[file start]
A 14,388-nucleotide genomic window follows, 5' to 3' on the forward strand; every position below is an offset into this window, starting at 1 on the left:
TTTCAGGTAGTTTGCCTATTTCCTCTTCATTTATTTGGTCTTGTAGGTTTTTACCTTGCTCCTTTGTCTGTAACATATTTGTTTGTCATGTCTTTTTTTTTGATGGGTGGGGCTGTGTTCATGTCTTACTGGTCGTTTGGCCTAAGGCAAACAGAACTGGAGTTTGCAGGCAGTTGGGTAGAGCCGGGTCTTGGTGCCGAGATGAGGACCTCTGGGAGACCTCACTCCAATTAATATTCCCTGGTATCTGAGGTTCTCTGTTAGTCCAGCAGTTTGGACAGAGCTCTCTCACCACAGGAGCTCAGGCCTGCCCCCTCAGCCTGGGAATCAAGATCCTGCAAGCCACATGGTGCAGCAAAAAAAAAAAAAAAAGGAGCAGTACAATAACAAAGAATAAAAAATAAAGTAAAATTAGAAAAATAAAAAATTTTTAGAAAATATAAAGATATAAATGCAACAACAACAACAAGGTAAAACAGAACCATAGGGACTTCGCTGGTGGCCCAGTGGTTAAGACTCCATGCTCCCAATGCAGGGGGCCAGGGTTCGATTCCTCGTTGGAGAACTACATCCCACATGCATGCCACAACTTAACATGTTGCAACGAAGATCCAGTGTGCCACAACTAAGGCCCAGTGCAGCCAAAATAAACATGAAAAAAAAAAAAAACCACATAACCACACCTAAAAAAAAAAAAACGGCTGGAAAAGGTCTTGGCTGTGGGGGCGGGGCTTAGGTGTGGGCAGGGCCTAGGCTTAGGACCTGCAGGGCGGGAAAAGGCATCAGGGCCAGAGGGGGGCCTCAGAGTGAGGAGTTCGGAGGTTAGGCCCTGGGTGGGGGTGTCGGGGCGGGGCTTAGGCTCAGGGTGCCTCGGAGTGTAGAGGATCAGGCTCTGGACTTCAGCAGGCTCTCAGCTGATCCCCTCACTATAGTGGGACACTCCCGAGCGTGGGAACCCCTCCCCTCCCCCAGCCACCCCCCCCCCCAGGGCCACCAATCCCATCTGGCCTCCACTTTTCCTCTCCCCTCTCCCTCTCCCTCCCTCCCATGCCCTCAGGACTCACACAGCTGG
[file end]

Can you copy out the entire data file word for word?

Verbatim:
A 14,388-nucleotide genomic window follows, 5' to 3' on the forward strand; every position below is an offset into this window, starting at 1 on the left:
TTTCAGGTAGTTTGCCTATTTCCTCTTCATTTATTTGGTCTTGTAGGTTTTTACCTTGCTCCTTTGTCTGTAACATATTTGTTTGTCATGTCTTTTTTTTTGATGGGTGGGGCTGTGTTCATGTCTTACTGGTCGTTTGGCCTAAGGCAAACAGAACTGGAGTTTGCAGGCAGTTGGGTAGAGCCGGGTCTTGGTGCCGAGATGAGGACCTCTGGGAGACCTCACTCCAATTAATATTCCCTGGTATCTGAGGTTCTCTGTTAGTCCAGCAGTTTGGACAGAGCTCTCTCACCACAGGAGCTCAGGCCTGCCCCCTCAGCCTGGGAATCAAGATCCTGCAAGCCACATGGTGCAGCAAAAAAAAAAAAAAAAGGAGCAGTACAATAACAAAGAATAAAAAATAAAGTAAAATTAGAAAAATAAAAAATTTTTAGAAAATATAAAGATATAAATGCAACAACAACAACAAGGTAAAACAGAACCATAGGGACTTCGCTGGTGGCCCAGTGGTTAAGACTCCATGCTCCCAATGCAGGGGGCCAGGGTTCGATTCCTCGTTGGAGAACTACATCCCACATGCATGCCACAACTTAACATGTTGCAACGAAGATCCAGTGTGCCACAACTAAGGCCCAGTGCAGCCAAAATAAACATGAAAAAAAAAAAAAACCACATAACCACACCTAAAAAAAAAAAAACGGCTGGAAAAGGTCTTGGCTGTGGGGGCGGGGCTTAGGTGTGGGCAGGGCCTAGGCTTAGGACCTGCAGGGCGGGAAAAGGCATCAGGGCCAGAGGGGGGCCTCAGAGTGAGGAGTTCGGAGGTTAGGCCCTGGGTGGGGGTGTCGGGGCGGGGCTTAGGCTCAGGGTGCCTCGGAGTGTAGAGGATCAGGCTCTGGACTTCAGCAGGCTCTCAGCTGATCCCCTCACTATAGTGGGACACTCCCGAGCGTGGGAACCCCTCCCCTCCCCCAGCCACCCCCCCCCCCAGGGCCACCAATCCCATCTGGCCTCCACTTTTCCTCTCCCCTCTCCCTCTCCCTCCCTCCCATGCCCTCAGGACTCACACAGCTGG